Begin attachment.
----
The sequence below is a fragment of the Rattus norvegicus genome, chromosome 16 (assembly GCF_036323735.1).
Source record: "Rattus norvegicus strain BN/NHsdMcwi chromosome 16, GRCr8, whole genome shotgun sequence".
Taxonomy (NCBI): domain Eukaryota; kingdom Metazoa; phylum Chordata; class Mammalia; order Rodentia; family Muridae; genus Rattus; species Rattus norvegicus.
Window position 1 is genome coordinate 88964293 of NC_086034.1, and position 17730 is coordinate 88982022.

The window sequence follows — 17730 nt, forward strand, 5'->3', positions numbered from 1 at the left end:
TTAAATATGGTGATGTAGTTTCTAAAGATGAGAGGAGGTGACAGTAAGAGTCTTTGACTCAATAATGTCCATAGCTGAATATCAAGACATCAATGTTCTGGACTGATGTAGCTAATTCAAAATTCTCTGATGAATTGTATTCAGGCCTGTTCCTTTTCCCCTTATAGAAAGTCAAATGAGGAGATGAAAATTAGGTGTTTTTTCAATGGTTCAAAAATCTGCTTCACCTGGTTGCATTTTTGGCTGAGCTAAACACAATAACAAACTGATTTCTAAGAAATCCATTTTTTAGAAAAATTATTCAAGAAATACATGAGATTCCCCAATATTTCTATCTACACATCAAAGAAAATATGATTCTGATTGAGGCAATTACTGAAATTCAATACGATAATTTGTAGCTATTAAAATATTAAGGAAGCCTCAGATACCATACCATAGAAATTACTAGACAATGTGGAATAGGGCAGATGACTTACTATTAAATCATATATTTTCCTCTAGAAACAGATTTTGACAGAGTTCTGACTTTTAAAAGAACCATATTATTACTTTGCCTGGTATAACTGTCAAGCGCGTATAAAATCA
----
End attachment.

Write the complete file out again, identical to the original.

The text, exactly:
The sequence below is a fragment of the Rattus norvegicus genome, chromosome 16 (assembly GCF_036323735.1).
Source record: "Rattus norvegicus strain BN/NHsdMcwi chromosome 16, GRCr8, whole genome shotgun sequence".
Taxonomy (NCBI): domain Eukaryota; kingdom Metazoa; phylum Chordata; class Mammalia; order Rodentia; family Muridae; genus Rattus; species Rattus norvegicus.
Window position 1 is genome coordinate 88964293 of NC_086034.1, and position 17730 is coordinate 88982022.

The window sequence follows — 17730 nt, forward strand, 5'->3', positions numbered from 1 at the left end:
TTAAATATGGTGATGTAGTTTCTAAAGATGAGAGGAGGTGACAGTAAGAGTCTTTGACTCAATAATGTCCATAGCTGAATATCAAGACATCAATGTTCTGGACTGATGTAGCTAATTCAAAATTCTCTGATGAATTGTATTCAGGCCTGTTCCTTTTCCCCTTATAGAAAGTCAAATGAGGAGATGAAAATTAGGTGTTTTTTCAATGGTTCAAAAATCTGCTTCACCTGGTTGCATTTTTGGCTGAGCTAAACACAATAACAAACTGATTTCTAAGAAATCCATTTTTTAGAAAAATTATTCAAGAAATACATGAGATTCCCCAATATTTCTATCTACACATCAAAGAAAATATGATTCTGATTGAGGCAATTACTGAAATTCAATACGATAATTTGTAGCTATTAAAATATTAAGGAAGCCTCAGATACCATACCATAGAAATTACTAGACAATGTGGAATAGGGCAGATGACTTACTATTAAATCATATATTTTCCTCTAGAAACAGATTTTGACAGAGTTCTGACTTTTAAAAGAACCATATTATTACTTTGCCTGGTATAACTGTCAAGCGCGTATAAAATCA